Comptroller proposes plan for 'Universal Affordable Housing' in NYC

Kimberly Dole
January 29, 2020 - 2:08 pm
Scott Stringer

NEW YORK (1010 WINS) -- New York City Comptroller Scott Stringer is attempting to tackle the affordable housing crisis with a citywide strategy that he proposed on Wednesday. 

Stringer announced a five-borough housing strategy called ‘Housing We Need’ .

"Today, our message is clear. This is your city, and your city cannot be bought," Stringer tweeted. "This is the time for action, rooted in justice for all."

The ‘Universal Affordable Housing’ would requirement for all new as-of-right development in the city with ten or more units, in every neighborhood, would legally be required to set aside a baseline of 25 percent of its units for permanent affordable housing.

The five-borough housing strategy would end the $1.6 billion a year 421-a tax subsidy to developers and would urge focusing all city housing capital investment on affordable housing for extremely and very low-income households in attempts to pull New Yorkers back from brink of homelessness.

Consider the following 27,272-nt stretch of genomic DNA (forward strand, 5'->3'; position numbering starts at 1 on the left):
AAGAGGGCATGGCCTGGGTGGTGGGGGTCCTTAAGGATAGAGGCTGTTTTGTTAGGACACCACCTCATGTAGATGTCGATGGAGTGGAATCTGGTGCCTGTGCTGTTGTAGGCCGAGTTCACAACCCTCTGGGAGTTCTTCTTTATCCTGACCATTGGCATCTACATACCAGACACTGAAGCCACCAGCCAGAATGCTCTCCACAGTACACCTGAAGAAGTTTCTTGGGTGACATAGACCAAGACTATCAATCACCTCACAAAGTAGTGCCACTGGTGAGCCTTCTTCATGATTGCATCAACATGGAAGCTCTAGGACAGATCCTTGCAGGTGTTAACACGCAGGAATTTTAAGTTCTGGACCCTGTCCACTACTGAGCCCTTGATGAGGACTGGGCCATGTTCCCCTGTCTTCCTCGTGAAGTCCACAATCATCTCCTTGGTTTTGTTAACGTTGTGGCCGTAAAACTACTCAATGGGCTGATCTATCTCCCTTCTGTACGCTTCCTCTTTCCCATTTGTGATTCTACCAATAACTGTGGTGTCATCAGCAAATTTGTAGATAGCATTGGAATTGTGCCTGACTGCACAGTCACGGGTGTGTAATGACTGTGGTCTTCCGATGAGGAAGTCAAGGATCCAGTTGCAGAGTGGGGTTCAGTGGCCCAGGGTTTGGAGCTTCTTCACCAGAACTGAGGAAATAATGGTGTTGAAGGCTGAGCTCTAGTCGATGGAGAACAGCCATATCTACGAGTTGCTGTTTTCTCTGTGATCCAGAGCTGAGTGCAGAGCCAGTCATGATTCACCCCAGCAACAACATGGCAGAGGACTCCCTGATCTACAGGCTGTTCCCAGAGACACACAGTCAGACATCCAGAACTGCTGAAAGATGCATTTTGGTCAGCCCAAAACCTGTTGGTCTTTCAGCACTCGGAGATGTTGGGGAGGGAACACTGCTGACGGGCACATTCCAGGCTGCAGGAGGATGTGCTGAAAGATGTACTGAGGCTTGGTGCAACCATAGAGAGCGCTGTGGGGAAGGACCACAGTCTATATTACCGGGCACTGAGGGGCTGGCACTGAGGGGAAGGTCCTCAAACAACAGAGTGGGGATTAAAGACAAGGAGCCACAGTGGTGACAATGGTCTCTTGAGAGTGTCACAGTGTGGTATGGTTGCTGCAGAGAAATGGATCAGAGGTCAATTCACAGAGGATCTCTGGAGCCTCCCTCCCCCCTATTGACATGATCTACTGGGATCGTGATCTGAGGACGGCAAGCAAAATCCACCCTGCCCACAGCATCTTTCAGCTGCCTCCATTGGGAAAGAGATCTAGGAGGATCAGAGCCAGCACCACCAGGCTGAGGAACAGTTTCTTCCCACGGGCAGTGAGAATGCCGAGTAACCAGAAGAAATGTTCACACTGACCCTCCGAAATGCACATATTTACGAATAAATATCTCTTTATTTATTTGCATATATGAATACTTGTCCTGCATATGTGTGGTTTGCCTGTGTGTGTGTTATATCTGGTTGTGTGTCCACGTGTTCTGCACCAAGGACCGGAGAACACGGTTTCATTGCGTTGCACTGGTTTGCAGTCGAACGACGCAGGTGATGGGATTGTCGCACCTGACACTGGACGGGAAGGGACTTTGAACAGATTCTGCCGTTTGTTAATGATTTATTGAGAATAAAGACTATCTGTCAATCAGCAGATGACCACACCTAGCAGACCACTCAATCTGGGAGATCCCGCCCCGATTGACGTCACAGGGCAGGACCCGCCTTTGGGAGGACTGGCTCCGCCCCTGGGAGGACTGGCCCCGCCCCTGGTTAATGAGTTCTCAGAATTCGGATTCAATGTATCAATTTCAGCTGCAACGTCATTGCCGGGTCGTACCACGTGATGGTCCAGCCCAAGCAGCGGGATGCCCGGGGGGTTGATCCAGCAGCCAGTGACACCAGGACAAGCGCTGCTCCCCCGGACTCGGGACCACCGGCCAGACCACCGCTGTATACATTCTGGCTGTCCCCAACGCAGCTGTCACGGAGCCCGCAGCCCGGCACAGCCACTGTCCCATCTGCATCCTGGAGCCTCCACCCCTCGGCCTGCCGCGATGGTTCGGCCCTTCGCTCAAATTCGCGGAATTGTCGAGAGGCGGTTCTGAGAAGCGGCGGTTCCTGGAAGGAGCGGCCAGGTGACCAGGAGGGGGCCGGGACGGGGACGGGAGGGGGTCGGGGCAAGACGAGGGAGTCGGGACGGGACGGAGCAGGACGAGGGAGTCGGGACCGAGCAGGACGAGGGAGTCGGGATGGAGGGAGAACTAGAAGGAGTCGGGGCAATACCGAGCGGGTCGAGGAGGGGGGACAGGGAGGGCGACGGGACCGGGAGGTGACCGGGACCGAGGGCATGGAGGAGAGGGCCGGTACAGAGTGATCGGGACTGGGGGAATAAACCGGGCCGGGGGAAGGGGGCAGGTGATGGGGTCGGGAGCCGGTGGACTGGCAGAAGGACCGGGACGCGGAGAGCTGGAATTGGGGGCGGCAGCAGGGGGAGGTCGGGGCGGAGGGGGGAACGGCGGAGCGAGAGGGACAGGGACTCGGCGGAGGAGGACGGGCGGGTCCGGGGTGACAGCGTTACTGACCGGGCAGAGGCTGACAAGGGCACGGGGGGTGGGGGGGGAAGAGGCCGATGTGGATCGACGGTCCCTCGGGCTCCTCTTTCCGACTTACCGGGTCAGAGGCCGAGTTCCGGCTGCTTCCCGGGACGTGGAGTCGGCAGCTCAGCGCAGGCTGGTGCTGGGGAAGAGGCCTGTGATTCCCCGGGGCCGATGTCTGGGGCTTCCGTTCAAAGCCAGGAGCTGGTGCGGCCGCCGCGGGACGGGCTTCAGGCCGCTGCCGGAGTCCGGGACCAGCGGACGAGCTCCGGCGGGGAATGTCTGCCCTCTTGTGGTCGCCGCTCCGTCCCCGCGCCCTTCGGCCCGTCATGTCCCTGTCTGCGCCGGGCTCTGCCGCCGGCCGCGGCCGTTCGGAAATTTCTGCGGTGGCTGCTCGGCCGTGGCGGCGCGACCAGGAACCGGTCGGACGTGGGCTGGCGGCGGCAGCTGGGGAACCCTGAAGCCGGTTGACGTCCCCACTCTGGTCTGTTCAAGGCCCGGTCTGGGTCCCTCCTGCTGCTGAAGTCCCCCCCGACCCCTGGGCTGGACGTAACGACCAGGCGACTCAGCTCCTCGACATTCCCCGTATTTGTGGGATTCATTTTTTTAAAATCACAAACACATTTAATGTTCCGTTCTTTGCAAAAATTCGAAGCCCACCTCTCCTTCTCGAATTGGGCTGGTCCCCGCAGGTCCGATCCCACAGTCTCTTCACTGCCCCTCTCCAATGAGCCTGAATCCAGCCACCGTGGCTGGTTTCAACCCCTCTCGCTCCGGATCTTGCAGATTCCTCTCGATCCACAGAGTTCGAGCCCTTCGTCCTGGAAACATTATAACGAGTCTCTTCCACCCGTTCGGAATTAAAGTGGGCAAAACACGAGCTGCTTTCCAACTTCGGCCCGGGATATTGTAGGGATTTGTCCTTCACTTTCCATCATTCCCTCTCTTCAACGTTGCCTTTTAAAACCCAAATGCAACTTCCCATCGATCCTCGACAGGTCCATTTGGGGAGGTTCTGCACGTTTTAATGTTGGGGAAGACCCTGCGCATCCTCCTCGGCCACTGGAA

The proposal also outlines an agenda to expand moderate and middle-income homeownership across the five boroughs and require the city to leverage all its assets.

Stringer proposed launching a non-profit NYC Land Bank and transforming the hundreds of vacant lots owned by the city into permanent affordable housing units.

"There are also deep, structural inequities that we as a city must reckon with. Black and Hispanic borrowers receive less than 16% of home loans. This, in a city where, combined, those two groups make up *more than half the population," Stringer tweeted. 

The strategy follows six years of analyses, audits and reports on city initiatives that Stringer believes are inneffective and are on unrealizable paths to homeownership.

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